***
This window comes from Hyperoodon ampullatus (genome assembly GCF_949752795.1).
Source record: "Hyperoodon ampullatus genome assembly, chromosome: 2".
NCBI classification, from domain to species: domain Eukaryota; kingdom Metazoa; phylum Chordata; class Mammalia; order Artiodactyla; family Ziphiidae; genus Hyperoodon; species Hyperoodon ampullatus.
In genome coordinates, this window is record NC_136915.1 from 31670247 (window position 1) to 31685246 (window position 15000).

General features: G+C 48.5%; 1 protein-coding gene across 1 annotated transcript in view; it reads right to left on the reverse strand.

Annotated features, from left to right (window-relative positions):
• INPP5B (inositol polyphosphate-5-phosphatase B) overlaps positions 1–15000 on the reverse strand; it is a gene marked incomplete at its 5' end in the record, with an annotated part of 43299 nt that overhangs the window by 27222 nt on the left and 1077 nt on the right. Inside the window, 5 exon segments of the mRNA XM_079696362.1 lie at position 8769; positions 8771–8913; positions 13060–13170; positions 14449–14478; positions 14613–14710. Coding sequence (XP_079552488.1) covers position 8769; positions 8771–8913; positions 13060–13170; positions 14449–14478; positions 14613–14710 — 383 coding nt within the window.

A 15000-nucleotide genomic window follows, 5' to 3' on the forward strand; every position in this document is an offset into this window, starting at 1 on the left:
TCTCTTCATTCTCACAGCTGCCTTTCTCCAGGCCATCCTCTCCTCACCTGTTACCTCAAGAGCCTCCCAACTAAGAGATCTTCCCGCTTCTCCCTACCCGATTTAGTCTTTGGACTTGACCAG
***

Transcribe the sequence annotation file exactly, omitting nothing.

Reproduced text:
This window comes from Hyperoodon ampullatus (genome assembly GCF_949752795.1).
Source record: "Hyperoodon ampullatus genome assembly, chromosome: 2".
NCBI classification, from domain to species: domain Eukaryota; kingdom Metazoa; phylum Chordata; class Mammalia; order Artiodactyla; family Ziphiidae; genus Hyperoodon; species Hyperoodon ampullatus.
In genome coordinates, this window is record NC_136915.1 from 31670247 (window position 1) to 31685246 (window position 15000).

General features: G+C 48.5%; 1 protein-coding gene across 1 annotated transcript in view; it reads right to left on the reverse strand.

Annotated features, from left to right (window-relative positions):
• INPP5B (inositol polyphosphate-5-phosphatase B) overlaps positions 1–15000 on the reverse strand; it is a gene marked incomplete at its 5' end in the record, with an annotated part of 43299 nt that overhangs the window by 27222 nt on the left and 1077 nt on the right. Inside the window, 5 exon segments of the mRNA XM_079696362.1 lie at position 8769; positions 8771–8913; positions 13060–13170; positions 14449–14478; positions 14613–14710. Coding sequence (XP_079552488.1) covers position 8769; positions 8771–8913; positions 13060–13170; positions 14449–14478; positions 14613–14710 — 383 coding nt within the window.

A 15000-nucleotide genomic window follows, 5' to 3' on the forward strand; every position in this document is an offset into this window, starting at 1 on the left:
TCTCTTCATTCTCACAGCTGCCTTTCTCCAGGCCATCCTCTCCTCACCTGTTACCTCAAGAGCCTCCCAACTAAGAGATCTTCCCGCTTCTCCCTACCCGATTTAGTCTTTGGACTTGACCAG